COLUMBUS, OH – Ohio’s mineral industries produced more than $2.6 billion for the state’s economy in 2006, according to a report issued by the Ohio Department of Natural Resources (ODNR) Division of Geological Survey. The number represents a slight (.1 percent) decrease from 2005.
The division released the 2006 Report on Ohio Mineral Industries: An Annual Summary of the State’s Economic Geology in time for the Ohio Aggregates & Industrial Minerals Association’s annual meeting in Columbus, scheduled for Thursday and Friday, November 8-9. Association members produce most of the state’s geologic commodities, excluding coal, oil and gas.
The industries listed in the report directly employed more than 11,000 people during 2006 in the production of coal, oil and gas, salt, sand and gravel, limestone and dolomite, clay and shale, and sandstone and conglomerate.
Five eastern Ohio counties (Belmont, Monroe, Stark, Tuscarawas and Mahoning ) were the report’s big producers - each accounting for more than $100 million in geologic resources. These businesses significantly contribute to each county’s annual economic output. Value-added products from these businesses include electric power generated by Ohio coal, refined petroleum, cement, building brick and stone, ceramics, lime, Portland-cement concrete, and asphalt. Local industries that use and distribute these commodities such as the transportation, equipment manufacturing, construction, glass, and steel production also benefit.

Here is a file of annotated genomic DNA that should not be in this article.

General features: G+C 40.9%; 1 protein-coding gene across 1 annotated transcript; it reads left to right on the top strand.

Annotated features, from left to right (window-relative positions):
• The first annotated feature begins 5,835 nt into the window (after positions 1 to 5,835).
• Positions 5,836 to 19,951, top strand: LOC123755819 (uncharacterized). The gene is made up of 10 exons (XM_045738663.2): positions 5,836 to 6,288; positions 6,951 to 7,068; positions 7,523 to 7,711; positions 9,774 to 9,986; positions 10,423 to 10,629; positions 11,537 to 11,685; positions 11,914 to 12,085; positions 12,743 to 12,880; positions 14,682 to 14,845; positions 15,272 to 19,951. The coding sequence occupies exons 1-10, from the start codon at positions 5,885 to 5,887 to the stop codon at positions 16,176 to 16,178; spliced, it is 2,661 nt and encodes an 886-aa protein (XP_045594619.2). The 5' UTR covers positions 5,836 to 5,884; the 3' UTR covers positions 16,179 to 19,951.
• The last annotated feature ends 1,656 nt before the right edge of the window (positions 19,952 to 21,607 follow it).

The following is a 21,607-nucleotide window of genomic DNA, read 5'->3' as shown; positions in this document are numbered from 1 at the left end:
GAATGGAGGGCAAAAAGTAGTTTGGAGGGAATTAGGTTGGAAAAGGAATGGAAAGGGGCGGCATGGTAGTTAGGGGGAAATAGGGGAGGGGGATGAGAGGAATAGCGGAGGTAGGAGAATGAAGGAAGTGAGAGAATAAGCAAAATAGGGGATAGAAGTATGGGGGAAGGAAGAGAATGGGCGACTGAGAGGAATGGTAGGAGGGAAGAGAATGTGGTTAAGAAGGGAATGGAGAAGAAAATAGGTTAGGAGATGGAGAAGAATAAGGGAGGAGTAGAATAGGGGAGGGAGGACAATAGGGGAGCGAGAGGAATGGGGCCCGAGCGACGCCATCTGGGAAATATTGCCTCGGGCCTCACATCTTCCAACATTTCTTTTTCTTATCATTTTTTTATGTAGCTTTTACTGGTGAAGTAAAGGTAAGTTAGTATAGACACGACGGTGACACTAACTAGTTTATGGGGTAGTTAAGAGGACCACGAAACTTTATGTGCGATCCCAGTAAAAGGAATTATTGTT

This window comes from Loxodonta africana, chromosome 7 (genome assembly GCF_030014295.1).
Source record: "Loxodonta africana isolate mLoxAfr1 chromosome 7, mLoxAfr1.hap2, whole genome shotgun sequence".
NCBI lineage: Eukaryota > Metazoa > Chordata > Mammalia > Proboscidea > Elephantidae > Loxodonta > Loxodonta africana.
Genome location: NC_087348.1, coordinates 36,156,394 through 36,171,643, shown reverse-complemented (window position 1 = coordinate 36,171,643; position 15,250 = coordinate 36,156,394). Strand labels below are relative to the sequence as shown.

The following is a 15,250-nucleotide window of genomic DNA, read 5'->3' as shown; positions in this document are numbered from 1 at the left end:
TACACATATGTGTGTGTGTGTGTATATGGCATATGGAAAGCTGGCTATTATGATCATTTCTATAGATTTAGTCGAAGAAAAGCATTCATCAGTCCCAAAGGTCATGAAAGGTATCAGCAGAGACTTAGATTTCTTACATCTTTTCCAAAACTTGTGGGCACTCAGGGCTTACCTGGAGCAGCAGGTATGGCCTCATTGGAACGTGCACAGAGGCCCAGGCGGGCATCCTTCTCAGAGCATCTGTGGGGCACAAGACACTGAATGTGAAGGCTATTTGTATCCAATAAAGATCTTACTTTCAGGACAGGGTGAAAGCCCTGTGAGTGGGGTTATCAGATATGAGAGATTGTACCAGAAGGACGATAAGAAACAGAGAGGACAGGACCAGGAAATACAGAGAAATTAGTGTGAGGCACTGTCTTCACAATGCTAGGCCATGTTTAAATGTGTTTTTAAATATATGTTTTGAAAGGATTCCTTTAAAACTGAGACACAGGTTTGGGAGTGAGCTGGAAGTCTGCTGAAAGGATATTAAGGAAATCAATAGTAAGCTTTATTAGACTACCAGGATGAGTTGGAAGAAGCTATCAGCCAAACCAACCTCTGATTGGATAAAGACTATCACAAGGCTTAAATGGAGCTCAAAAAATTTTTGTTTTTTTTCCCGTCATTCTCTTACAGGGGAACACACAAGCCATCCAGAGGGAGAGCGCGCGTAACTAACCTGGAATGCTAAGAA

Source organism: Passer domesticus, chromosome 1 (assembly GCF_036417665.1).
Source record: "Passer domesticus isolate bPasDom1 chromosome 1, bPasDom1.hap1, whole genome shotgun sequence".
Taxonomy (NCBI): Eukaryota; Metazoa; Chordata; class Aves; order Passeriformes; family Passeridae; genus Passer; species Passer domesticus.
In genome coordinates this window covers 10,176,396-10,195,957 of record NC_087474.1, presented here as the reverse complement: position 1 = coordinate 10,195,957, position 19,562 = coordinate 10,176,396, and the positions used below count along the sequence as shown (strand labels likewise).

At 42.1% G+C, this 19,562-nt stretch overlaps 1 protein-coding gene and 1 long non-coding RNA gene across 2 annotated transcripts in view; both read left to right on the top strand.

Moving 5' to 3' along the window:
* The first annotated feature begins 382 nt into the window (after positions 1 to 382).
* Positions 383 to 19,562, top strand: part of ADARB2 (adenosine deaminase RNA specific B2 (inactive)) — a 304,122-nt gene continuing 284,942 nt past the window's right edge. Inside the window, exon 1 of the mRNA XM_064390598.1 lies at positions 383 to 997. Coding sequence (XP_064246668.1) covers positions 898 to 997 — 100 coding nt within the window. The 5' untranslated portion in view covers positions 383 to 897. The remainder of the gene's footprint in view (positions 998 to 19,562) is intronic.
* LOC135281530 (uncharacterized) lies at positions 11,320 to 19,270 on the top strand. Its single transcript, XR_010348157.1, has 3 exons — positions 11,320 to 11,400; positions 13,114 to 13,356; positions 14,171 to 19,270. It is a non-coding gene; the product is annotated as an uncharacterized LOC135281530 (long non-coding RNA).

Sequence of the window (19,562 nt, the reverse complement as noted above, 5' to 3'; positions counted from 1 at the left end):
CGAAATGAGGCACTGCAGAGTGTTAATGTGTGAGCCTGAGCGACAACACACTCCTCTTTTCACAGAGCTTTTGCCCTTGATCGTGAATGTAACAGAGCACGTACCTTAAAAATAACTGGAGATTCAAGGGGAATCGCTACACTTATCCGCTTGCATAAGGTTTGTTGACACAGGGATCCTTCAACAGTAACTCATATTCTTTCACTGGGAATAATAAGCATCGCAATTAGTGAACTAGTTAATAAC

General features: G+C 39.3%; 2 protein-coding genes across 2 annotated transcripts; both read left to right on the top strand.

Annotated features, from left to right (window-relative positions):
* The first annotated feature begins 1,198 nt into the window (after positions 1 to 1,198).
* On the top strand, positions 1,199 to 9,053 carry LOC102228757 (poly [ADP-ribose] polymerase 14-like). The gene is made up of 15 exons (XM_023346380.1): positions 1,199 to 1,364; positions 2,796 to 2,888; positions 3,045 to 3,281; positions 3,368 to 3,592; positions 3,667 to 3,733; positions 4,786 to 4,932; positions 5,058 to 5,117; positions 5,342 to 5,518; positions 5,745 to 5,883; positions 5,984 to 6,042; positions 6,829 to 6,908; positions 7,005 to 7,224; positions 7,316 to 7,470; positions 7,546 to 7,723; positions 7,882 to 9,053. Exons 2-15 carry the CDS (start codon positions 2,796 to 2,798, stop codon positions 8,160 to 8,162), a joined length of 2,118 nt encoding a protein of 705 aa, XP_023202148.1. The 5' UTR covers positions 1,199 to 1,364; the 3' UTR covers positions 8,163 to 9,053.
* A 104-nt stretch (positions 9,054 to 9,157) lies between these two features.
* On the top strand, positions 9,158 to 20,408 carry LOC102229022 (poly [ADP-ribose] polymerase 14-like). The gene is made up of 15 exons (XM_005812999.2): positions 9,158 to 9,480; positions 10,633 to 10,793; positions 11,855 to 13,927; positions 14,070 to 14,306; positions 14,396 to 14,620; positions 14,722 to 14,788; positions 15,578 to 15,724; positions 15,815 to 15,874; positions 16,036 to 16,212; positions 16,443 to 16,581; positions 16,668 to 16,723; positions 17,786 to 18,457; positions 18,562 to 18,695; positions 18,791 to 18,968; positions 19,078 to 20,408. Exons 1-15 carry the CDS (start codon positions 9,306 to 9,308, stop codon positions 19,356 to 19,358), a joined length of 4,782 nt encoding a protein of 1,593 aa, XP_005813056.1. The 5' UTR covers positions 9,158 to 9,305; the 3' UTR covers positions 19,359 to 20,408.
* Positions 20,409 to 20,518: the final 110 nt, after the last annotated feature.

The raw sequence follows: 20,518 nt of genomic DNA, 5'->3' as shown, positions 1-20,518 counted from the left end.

The 2006 report and its updated digital map, both available for free, provide a method for quickly researching coal and industrial mineral activities in Ohio, as well as basic information about individual mines or groups of mines. Mining information available from the interactive map includes permit numbers, geologic commodities produced, and tonnage produced or sold during the calendar year.
The map is an important part of the ODNR Division of Geological Survey’s integrated geographic information system (GIS), which includes maps and datasets that describe and locate areas of geologic interest to Ohioans, such as oil and natural-gas wells, earthquake epicenters, abandoned underground mines and karst areas.
The electronic version of the 2006 Report on Ohio Mineral Industries: An Annual Summary of the State’s Economic Geology and its interactive map are available through the Interactive Maps page of the ODNR Division of Geological Survey’s Web site. Individual mine information is available by clicking on the Identify tool and then on a mine. The report will also be available on a limited number of CDs ($10 plus sales tax and $2.50 in shipping) and can be pre-ordered from the ODNR Geologic Records Center by calling 614-265-6576 or emailing firstname.lastname@example.org.
For Further Information Contact:
Mark Wolfe, ODNR Division of Geological Survey
(740) 548-7348 ext. 26
Jane Beathard, ODNR Media Relations